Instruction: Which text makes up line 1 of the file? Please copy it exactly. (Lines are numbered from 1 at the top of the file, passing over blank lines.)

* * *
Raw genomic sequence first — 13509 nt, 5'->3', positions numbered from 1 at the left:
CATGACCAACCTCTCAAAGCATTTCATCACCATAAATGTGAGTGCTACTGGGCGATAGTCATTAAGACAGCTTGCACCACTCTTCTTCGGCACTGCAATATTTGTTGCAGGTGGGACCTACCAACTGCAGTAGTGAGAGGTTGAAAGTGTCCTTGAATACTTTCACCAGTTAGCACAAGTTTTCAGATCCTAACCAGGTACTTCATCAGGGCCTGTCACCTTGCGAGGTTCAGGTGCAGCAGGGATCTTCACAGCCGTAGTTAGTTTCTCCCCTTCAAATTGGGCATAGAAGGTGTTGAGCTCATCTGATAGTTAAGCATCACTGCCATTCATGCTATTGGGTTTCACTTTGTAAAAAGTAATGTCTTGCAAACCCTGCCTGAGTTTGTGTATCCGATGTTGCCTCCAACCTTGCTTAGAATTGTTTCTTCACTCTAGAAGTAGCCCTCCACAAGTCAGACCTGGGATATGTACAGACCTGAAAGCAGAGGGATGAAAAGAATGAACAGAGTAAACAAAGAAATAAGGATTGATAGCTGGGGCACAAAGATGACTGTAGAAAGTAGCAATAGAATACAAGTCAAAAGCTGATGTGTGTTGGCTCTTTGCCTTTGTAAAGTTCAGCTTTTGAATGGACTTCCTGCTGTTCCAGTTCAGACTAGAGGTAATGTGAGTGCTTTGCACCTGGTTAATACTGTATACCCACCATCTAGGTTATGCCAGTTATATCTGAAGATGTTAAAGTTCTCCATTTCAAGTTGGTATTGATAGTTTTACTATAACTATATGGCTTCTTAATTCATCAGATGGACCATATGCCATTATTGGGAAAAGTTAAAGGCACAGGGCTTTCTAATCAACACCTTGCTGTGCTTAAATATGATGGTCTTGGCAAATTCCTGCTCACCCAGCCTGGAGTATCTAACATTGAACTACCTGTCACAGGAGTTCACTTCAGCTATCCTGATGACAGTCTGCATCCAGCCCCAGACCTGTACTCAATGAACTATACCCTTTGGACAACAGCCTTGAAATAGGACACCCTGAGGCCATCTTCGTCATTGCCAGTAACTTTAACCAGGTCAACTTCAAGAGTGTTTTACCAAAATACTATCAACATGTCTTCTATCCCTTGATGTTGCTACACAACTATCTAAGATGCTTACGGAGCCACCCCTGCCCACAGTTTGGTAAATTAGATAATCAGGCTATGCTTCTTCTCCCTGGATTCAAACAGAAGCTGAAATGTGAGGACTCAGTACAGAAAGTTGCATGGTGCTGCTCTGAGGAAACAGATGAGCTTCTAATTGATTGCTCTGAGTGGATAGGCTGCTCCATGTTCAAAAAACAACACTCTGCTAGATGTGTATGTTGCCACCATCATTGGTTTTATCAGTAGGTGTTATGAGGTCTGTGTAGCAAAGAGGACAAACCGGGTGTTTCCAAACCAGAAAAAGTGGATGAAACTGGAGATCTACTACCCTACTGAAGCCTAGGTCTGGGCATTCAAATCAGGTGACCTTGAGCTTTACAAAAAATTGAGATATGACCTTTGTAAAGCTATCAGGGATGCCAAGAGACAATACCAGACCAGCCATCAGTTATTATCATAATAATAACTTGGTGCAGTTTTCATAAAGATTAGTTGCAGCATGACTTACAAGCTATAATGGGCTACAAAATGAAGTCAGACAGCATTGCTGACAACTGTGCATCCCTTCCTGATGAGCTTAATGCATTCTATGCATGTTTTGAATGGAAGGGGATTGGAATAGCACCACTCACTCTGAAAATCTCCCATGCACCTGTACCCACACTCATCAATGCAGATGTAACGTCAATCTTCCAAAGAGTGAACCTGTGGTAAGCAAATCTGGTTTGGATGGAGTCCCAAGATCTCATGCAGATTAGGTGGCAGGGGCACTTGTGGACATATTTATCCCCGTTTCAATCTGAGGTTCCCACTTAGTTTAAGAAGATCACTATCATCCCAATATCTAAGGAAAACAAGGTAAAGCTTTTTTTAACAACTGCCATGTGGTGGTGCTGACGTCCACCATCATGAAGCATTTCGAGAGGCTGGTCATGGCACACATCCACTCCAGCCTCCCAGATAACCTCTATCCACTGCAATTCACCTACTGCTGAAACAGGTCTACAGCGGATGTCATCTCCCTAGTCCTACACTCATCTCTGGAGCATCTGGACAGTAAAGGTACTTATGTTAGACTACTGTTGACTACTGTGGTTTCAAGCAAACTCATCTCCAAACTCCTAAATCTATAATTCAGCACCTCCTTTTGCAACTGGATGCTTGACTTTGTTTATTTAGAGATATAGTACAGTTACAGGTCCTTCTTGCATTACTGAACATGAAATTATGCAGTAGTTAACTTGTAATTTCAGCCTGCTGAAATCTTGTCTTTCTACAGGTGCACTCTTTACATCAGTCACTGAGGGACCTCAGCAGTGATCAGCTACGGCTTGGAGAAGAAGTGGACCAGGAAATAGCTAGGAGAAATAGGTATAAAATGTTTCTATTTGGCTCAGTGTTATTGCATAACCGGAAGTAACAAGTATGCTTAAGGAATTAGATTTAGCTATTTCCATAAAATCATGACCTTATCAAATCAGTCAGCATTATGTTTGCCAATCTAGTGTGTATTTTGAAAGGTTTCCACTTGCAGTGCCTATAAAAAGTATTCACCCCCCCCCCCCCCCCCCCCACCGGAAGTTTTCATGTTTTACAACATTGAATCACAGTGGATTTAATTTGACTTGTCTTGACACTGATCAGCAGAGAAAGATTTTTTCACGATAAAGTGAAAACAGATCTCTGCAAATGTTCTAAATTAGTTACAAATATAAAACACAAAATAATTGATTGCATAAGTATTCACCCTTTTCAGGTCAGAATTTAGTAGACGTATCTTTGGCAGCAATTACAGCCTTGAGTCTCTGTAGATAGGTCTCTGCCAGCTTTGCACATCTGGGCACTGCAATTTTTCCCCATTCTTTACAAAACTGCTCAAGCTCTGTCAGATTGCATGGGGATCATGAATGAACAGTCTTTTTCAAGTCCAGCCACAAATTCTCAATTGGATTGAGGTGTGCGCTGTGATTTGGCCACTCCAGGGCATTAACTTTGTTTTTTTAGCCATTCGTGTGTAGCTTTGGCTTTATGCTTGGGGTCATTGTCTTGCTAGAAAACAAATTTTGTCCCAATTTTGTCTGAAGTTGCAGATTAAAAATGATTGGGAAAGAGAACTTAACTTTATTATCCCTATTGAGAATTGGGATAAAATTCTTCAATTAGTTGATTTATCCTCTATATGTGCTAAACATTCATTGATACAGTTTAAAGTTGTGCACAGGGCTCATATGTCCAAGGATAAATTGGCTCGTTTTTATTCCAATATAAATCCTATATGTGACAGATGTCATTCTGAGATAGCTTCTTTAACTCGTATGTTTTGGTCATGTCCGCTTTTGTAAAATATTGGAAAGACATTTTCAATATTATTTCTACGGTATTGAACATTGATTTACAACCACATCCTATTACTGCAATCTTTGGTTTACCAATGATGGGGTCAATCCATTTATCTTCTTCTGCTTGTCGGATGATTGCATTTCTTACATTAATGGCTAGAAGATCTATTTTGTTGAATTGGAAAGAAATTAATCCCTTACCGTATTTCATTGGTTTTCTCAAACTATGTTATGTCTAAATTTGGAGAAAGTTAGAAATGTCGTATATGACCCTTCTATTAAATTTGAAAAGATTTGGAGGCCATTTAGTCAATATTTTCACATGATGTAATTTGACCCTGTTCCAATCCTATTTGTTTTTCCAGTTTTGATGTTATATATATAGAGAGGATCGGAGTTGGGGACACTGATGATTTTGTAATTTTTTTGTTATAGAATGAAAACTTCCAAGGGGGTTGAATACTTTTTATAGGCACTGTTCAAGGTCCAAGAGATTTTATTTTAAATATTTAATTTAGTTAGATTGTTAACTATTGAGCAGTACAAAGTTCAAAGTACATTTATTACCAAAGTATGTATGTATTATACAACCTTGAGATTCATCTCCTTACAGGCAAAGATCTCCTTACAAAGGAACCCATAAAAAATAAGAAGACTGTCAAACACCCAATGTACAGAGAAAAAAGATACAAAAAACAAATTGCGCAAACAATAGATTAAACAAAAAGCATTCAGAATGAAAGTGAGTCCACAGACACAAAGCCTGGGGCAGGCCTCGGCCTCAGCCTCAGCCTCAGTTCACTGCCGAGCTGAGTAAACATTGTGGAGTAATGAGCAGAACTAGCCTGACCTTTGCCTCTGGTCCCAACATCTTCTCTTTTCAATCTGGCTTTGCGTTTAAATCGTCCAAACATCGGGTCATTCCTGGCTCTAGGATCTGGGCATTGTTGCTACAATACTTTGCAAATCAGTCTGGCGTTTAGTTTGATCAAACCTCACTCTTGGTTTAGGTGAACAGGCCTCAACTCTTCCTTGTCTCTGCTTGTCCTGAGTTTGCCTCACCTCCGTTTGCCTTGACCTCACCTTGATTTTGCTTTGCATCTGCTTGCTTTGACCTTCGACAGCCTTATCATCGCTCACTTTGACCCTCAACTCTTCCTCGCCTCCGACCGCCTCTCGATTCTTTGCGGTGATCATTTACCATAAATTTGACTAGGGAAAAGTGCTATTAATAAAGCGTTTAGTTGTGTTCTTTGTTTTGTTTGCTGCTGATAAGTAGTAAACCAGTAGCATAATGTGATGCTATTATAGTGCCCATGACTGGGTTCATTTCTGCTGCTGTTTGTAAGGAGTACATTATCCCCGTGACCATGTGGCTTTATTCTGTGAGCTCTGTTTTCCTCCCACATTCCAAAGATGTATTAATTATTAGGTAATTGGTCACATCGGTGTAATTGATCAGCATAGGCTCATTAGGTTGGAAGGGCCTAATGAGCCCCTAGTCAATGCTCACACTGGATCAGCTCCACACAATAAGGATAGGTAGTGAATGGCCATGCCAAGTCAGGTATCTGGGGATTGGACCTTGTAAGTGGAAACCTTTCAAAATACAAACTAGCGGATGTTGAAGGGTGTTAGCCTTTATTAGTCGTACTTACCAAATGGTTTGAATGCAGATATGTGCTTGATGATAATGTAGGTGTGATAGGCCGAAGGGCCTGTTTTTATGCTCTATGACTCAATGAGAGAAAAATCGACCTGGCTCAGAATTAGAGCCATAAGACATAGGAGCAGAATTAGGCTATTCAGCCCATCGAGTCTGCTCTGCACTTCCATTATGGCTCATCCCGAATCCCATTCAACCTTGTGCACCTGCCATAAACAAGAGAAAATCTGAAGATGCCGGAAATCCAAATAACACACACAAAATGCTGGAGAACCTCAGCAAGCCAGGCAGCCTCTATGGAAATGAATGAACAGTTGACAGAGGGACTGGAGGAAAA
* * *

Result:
Raw genomic sequence first — 13509 nt, 5'->3', positions numbered from 1 at the left: